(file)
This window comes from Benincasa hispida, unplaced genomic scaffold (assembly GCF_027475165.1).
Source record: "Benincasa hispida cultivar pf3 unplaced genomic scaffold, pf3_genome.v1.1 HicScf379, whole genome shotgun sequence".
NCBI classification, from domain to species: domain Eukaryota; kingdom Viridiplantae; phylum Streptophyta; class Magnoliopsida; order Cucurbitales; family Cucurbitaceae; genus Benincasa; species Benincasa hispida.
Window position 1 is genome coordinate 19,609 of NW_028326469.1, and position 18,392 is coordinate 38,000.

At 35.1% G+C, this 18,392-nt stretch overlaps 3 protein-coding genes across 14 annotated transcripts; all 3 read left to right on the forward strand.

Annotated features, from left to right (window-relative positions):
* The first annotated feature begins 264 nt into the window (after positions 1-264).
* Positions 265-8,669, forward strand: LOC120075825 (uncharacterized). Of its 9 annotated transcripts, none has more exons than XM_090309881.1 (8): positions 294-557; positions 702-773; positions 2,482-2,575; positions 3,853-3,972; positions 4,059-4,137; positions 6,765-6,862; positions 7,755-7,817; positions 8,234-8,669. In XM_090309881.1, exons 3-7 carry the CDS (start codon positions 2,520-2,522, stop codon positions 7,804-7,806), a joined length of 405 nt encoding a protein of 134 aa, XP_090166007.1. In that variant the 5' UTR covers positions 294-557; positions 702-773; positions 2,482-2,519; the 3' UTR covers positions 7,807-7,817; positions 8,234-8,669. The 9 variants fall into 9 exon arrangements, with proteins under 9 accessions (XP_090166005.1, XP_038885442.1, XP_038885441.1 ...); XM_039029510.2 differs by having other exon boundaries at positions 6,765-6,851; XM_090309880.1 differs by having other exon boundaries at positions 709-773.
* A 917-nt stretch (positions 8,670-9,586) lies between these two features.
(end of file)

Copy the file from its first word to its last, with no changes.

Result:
This window comes from Benincasa hispida, unplaced genomic scaffold (assembly GCF_027475165.1).
Source record: "Benincasa hispida cultivar pf3 unplaced genomic scaffold, pf3_genome.v1.1 HicScf379, whole genome shotgun sequence".
NCBI classification, from domain to species: domain Eukaryota; kingdom Viridiplantae; phylum Streptophyta; class Magnoliopsida; order Cucurbitales; family Cucurbitaceae; genus Benincasa; species Benincasa hispida.
Window position 1 is genome coordinate 19,609 of NW_028326469.1, and position 18,392 is coordinate 38,000.

At 35.1% G+C, this 18,392-nt stretch overlaps 3 protein-coding genes across 14 annotated transcripts; all 3 read left to right on the forward strand.

Annotated features, from left to right (window-relative positions):
* The first annotated feature begins 264 nt into the window (after positions 1-264).
* Positions 265-8,669, forward strand: LOC120075825 (uncharacterized). Of its 9 annotated transcripts, none has more exons than XM_090309881.1 (8): positions 294-557; positions 702-773; positions 2,482-2,575; positions 3,853-3,972; positions 4,059-4,137; positions 6,765-6,862; positions 7,755-7,817; positions 8,234-8,669. In XM_090309881.1, exons 3-7 carry the CDS (start codon positions 2,520-2,522, stop codon positions 7,804-7,806), a joined length of 405 nt encoding a protein of 134 aa, XP_090166007.1. In that variant the 5' UTR covers positions 294-557; positions 702-773; positions 2,482-2,519; the 3' UTR covers positions 7,807-7,817; positions 8,234-8,669. The 9 variants fall into 9 exon arrangements, with proteins under 9 accessions (XP_090166005.1, XP_038885442.1, XP_038885441.1 ...); XM_039029510.2 differs by having other exon boundaries at positions 6,765-6,851; XM_090309880.1 differs by having other exon boundaries at positions 709-773.
* A 917-nt stretch (positions 8,670-9,586) lies between these two features.